Jharkhand High Court: A Division Bench comprising of H.C. Mishra and B.B. Mangalmurti, JJ., dismissed a criminal appeal filed against the judgment of conviction and sentence passed against the appellant by the trial court.
The appellant was convicted for the murder of his father. It was alleged that on a fateful day, the appellant was taking all the paddy from the house, and when his father asked him to leave some behind, he became furious and attacked his father with a sword. The father of the appellant was taken to hospital where he recorded his statement to the Magistrate and subsequently, he died. The appellant was tried under Section 302 IPC. Material prosecution witnesses in the case including the wife of the deceased (mother of the appellant) turned hostile. However, the trial court, based on the dying declaration of the deceased, convicted the appellant. Learned counsel for the appellant assailed the judgment as it was based solely on the dying declaration of the deceased which was not corroborated by any of the witnesses.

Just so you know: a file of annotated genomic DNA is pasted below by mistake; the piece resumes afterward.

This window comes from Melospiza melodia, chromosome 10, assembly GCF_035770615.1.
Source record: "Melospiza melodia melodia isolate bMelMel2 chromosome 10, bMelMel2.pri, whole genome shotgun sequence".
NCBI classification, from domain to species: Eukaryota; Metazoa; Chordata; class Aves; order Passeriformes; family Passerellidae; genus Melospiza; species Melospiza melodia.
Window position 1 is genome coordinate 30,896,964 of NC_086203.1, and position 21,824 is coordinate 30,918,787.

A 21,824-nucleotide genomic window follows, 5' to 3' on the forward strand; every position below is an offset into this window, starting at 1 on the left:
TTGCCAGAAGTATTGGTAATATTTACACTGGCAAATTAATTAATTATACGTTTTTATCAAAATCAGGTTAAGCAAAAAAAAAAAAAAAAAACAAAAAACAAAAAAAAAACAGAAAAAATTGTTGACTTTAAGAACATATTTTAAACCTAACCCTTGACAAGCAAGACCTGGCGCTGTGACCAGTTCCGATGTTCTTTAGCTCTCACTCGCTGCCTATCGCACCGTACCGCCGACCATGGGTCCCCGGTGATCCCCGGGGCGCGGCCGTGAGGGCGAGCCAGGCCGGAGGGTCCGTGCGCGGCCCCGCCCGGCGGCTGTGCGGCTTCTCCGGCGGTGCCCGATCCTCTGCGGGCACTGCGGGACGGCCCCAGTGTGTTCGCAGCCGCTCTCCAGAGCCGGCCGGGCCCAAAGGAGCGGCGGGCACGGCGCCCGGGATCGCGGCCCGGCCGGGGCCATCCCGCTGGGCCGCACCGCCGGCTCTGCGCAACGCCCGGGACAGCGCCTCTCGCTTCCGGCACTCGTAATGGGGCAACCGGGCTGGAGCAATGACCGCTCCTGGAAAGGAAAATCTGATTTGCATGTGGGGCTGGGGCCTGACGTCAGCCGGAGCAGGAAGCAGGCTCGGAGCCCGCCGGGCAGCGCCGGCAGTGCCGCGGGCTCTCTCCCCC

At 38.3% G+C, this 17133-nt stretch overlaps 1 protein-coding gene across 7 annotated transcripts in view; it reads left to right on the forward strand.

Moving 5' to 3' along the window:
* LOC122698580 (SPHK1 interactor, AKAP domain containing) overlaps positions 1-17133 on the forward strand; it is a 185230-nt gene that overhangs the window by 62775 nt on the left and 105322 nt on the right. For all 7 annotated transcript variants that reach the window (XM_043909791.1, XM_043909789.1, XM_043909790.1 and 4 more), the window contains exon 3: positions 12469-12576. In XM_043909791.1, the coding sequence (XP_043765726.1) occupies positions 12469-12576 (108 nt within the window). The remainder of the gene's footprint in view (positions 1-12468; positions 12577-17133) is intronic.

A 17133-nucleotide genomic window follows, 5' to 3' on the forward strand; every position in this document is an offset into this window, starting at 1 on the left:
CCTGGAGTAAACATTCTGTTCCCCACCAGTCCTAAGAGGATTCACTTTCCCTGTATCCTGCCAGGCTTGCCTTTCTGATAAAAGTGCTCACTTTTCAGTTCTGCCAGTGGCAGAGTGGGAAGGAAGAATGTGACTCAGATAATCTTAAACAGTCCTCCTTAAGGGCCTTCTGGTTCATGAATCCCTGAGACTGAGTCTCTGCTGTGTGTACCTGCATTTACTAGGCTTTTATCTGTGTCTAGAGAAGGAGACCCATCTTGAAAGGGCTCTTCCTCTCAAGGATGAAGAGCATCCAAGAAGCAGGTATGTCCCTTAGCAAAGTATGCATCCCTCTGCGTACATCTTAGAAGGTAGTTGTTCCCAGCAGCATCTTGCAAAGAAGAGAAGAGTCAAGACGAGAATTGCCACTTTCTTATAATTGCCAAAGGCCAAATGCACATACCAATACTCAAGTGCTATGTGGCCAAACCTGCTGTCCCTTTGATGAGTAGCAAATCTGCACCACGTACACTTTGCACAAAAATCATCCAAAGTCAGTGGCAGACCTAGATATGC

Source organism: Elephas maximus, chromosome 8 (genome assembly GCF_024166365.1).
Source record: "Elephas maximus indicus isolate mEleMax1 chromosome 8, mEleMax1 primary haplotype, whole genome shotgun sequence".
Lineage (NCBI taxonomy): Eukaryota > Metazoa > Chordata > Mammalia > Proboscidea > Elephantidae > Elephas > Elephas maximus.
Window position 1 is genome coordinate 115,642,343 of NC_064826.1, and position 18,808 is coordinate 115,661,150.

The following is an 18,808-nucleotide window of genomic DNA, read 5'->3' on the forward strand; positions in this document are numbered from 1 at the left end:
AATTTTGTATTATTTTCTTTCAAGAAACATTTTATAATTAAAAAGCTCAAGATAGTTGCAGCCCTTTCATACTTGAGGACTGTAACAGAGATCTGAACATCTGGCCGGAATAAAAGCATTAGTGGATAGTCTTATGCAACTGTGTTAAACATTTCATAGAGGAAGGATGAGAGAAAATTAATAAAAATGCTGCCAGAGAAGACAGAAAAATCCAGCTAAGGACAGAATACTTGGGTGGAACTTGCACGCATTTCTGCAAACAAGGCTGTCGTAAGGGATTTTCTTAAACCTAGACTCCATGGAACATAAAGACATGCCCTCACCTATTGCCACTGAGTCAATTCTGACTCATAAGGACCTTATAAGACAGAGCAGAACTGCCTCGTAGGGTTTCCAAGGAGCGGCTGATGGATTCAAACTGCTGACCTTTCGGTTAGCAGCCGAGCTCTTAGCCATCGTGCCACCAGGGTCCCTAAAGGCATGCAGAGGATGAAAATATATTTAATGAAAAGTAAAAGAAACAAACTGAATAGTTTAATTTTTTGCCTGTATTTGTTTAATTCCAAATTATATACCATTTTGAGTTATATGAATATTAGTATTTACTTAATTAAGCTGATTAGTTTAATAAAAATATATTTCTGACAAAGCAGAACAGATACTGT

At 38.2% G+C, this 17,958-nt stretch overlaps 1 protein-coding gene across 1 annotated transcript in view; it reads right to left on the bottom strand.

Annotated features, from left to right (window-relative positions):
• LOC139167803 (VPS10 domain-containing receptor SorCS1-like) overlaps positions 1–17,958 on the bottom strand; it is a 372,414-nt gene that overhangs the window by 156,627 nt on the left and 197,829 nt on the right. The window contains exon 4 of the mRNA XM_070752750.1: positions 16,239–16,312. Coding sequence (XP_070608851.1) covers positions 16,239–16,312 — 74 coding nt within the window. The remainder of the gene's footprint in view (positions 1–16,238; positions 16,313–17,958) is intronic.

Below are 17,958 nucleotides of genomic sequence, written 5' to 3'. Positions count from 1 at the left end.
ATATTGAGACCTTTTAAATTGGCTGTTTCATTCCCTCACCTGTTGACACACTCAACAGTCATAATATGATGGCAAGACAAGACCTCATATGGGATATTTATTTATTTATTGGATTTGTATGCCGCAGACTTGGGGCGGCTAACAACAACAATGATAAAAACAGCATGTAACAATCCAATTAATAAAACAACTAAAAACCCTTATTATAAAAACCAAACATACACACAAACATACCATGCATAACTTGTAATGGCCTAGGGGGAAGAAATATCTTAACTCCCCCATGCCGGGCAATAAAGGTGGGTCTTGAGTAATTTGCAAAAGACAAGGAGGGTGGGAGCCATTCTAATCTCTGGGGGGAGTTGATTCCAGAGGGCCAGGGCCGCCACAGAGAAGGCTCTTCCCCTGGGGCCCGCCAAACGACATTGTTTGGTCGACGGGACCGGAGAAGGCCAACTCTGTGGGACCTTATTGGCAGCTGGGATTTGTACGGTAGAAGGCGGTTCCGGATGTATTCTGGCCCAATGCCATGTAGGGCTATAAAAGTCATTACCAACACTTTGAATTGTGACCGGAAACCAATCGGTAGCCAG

The High Court gave due consideration to submissions made by counsel for the appellant. However, the Court was of the view that the submissions did not hold ground. The Court noted that the dying declaration was recorded by following the proper procedure. Although the witnesses turned hostile and the dying declaration was not corroborated, yet the fact remained that there was no contradiction between the dying declaration and the first statement given by the deceased. The Court held that the dying declaration inspired confidence. Taking into account the evidence of the Investigating Officer, the doctor, the Magistrate and considering the sharp nature of injuries sustained by the deceased, the Court held that the guilt of the appellant under Section 302 was proved. Hence, the impugned judgment of the trial court was upheld and the appeal was dismissed. [Dijan Mandal v. State of Bihar, 2018 SCC OnLine Jhar 417, decided on 19-4-2018]